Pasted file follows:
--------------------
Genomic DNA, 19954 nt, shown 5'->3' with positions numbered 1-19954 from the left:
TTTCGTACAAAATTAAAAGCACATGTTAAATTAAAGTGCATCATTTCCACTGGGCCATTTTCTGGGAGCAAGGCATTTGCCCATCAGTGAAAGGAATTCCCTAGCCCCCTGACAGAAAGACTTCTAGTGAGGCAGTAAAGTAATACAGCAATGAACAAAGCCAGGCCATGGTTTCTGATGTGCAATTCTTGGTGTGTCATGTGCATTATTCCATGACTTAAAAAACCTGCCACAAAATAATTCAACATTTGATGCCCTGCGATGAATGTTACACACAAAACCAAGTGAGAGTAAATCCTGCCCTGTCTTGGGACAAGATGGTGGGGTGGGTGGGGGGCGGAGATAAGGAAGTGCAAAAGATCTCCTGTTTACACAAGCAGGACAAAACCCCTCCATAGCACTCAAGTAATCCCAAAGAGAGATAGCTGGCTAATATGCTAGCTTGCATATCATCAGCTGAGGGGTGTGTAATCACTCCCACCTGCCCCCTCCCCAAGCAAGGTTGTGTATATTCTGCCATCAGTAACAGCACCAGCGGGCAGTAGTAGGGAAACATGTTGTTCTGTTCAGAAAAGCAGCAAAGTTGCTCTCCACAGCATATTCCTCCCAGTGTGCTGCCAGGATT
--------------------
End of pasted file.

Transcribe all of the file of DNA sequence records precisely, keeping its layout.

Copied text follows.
Genomic DNA, 19954 nt, shown 5'->3' with positions numbered 1-19954 from the left:
TTTCGTACAAAATTAAAAGCACATGTTAAATTAAAGTGCATCATTTCCACTGGGCCATTTTCTGGGAGCAAGGCATTTGCCCATCAGTGAAAGGAATTCCCTAGCCCCCTGACAGAAAGACTTCTAGTGAGGCAGTAAAGTAATACAGCAATGAACAAAGCCAGGCCATGGTTTCTGATGTGCAATTCTTGGTGTGTCATGTGCATTATTCCATGACTTAAAAAACCTGCCACAAAATAATTCAACATTTGATGCCCTGCGATGAATGTTACACACAAAACCAAGTGAGAGTAAATCCTGCCCTGTCTTGGGACAAGATGGTGGGGTGGGTGGGGGGCGGAGATAAGGAAGTGCAAAAGATCTCCTGTTTACACAAGCAGGACAAAACCCCTCCATAGCACTCAAGTAATCCCAAAGAGAGATAGCTGGCTAATATGCTAGCTTGCATATCATCAGCTGAGGGGTGTGTAATCACTCCCACCTGCCCCCTCCCCAAGCAAGGTTGTGTATATTCTGCCATCAGTAACAGCACCAGCGGGCAGTAGTAGGGAAACATGTTGTTCTGTTCAGAAAAGCAGCAAAGTTGCTCTCCACAGCATATTCCTCCCAGTGTGCTGCCAGGATT